The keys to a good impact position is a forward leaning shaft and 90% weight on the left leg. Beginning golfers fall back with their weight onto the right foot trying to scoop the ball into the air. This results in all sorts of bad shots.
Once the pivot moves back away from the target the only way to hit the ball is by bending your wrist forward and adding loft to the golf club. The stack and tilt method is a great solution to this all common problem.
The stack and tilt method was introduced on tour in 2005 by Mike Bennet and Andy Plummer and now have 20 players, including Aaron Baddeley, Mike Weir, Will MacKenzie and Eric Axley. I do not suggest the stack and tilt is the holy grail of swing mechanics although if used by a beginning golfer as a means to an end can assure rapid development.
The biggest contribution to the golfing community came when conventional wisdom was challenged and the ball flight laws were rewritten. The complete confidence and understanding of why the golf ball behaves was the impetus to creating the stack and tilt.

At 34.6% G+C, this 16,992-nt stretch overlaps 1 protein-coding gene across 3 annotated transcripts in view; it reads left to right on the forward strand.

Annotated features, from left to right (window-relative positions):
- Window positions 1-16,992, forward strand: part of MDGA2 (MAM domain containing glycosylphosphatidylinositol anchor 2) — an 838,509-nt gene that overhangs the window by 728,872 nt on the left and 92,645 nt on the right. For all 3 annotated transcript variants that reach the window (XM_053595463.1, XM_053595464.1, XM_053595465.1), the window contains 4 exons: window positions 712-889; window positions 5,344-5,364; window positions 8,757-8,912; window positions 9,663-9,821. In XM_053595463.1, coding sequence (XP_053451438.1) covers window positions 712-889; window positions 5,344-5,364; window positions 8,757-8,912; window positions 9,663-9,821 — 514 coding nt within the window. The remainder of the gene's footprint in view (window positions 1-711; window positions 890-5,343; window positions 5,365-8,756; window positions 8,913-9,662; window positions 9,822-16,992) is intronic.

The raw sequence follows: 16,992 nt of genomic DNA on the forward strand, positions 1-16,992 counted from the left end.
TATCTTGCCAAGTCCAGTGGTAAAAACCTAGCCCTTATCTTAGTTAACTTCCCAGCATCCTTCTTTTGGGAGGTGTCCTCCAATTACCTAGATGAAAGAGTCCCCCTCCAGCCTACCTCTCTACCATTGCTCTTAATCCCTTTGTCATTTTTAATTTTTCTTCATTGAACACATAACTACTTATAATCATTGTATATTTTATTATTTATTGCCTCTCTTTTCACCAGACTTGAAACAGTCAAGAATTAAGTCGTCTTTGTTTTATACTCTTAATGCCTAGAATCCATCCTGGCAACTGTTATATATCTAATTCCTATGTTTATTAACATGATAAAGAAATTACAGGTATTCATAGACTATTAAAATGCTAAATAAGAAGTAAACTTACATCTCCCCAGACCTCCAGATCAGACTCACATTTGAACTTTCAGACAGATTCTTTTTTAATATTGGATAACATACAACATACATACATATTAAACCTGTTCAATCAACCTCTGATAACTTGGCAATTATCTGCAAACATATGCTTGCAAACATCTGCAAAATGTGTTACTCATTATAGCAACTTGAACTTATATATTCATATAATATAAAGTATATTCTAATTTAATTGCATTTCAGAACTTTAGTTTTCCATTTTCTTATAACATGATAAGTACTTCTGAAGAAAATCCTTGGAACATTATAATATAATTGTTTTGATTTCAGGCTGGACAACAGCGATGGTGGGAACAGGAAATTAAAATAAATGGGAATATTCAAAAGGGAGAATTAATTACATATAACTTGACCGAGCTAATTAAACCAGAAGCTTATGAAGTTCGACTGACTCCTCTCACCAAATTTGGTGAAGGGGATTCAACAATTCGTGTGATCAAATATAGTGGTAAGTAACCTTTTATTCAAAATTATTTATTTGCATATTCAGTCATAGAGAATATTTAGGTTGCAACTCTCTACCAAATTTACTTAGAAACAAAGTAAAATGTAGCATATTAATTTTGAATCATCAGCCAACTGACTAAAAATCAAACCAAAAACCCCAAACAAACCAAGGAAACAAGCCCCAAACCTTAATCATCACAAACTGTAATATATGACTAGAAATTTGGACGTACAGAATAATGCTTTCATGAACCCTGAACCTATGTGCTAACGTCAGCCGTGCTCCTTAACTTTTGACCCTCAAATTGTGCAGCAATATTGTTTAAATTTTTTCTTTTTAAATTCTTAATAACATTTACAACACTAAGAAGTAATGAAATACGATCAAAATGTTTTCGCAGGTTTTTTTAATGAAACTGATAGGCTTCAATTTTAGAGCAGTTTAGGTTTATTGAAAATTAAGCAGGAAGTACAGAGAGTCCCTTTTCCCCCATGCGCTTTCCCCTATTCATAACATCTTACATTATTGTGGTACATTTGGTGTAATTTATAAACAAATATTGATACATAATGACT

By pre-setting most of your weight on the left leg from address it forces you into a better impact position. Take a fairly narrow stance and play the ball just back of center. Focus on hitting the ground in the same spot for every swing making sure to hold the finish with all your weight on the left foot.
Get over the fear of hitting the ground or damaging the grass.
Every time I tell a beginner to hit the ground and take big divots they instantly start hitting good shots. Again, the key to a good impact is 90% weight on left leg with a forward leaning shaft. The stack and tilt setup position should help you achieve this result.
Take your most lofted club in your bag and practice hitting shots as low as you can. At first it may help to slowly build up to a full swing. Your goal is to hit the ball as far as you can but with a very low trajectory. Judge your performance on whether or not you took a divot and strive to constantly lower the trajectory.